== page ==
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Breaking Out of the Box -A Crash Course in Paradigm Thinking with Werner Erhard

Breaking Out of the Box -A Crash Course in Paradigm Thinking with Werner Erhard

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Published by Tim20C
From the Fall 1989 issue of Benchmark Magazine, by Debra Feinstein
From the Fall 1989 issue of Benchmark Magazine, by Debra Feinstein

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Categories:Types, Business/Law
Published by: Tim20C on Mar 08, 2011
Copyright:Attribution Non-commercial

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05/04/2015

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XEROX
Reprinted fromtheFa
ll
1989 issue
of
BENCHMARK
Magaz
in
e,apublication
of
Xerox
Corp
ora
ti
on.
A
·
ut
oflhe
CRASHCOURSE
IN
PARADIGM
THINKING
000000000
CAN
YOU
CROSS
allnine dots
in
theabovedrawing with only four straightlines,with outliftingyourpencilfrom thepaper?Give yourself a
few
minutesto
try
tosolvethispuzzle before going ontoreadtheanswer. Thepuzzle
is
impossible tosolve ifyou assume,like most people do thefirst time they see it, thatthere is
an
imaginaryframe
(as
depicted below)aroundtheninedots.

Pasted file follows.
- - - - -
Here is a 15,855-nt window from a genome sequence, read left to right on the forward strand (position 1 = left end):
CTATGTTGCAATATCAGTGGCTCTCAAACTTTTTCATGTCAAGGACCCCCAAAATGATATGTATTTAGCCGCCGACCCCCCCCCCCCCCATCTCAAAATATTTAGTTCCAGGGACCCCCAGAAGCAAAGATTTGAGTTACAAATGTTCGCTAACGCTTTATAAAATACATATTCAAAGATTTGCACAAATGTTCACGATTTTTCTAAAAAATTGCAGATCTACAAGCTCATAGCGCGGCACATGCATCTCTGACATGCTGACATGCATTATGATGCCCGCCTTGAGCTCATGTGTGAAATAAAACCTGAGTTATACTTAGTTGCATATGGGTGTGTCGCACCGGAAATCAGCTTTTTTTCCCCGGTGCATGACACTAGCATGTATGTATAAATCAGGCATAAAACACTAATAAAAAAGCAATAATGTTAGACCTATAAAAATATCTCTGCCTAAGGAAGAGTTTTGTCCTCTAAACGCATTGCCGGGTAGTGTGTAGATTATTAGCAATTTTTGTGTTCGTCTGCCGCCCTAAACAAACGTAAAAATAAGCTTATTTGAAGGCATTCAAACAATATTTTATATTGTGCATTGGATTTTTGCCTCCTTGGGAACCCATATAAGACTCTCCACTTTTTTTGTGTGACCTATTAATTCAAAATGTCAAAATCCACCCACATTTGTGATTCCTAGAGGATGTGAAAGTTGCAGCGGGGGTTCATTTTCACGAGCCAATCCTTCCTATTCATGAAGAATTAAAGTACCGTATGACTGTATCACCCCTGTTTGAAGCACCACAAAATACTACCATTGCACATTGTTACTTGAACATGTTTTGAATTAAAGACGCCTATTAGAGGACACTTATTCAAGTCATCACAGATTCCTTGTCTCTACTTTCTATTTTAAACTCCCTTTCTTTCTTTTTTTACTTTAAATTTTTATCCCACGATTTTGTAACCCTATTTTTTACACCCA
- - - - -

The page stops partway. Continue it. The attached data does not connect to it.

fOoOl
10 0 01
lQ...Q...QJ
by
Debra Feinstein
Thisassumedborderserves asa boundary,or alimit to thinking. But thisimagined constraint
is
inthemind
of
theproblem-solver,not
in
the definition
of
the problem.Solving the puzzlerequires
us
tochangethe paradigm,theframe
of
reference with which
we
viewthe problem.When
we
change ourparadigm-ourassumptions about, ortheway
we
lookatthe problem-options that were unthinkable
in
theoldparadigmsuddenly emerge.The drawing below illustratesone
of
manysolutions that become possiblewhen
we
breakthroughthe assumedboundary.The puzzle pointsto
an
important concept for success
in
the1990s:
We
need
to
bre
ak
out
of
our paradig
ms
of thinking
if
we
ar
e going
to
solvetheproblems facing
us.
Theabilityto master paradigmsis a critically important skill fordealingeffectivelywith
an
accelerating pace
of
change.A recognition
of
theirexistence
is
the firststeptowardmasteringthem.
Paradigm
Thinking
101:
Water
to
a
Fish
Thewordparadigmcomes from the Greek root,"paradeigma," which means "modelorpattern."Adam Smith,
in
hisbook,
Powers
of
the Mind,
defmesa paradigm as"a shared set
of
assumptions."Smith
 
,/
,
~
- -
-
 
writes,"The paradigm
is
the way we perceive the world;water to the fish. Theparadigm explains the world to
us
andhelps us to predict its behavior."Paradigms are found in all areas
of
life.Futurist Joel Barker,in his book,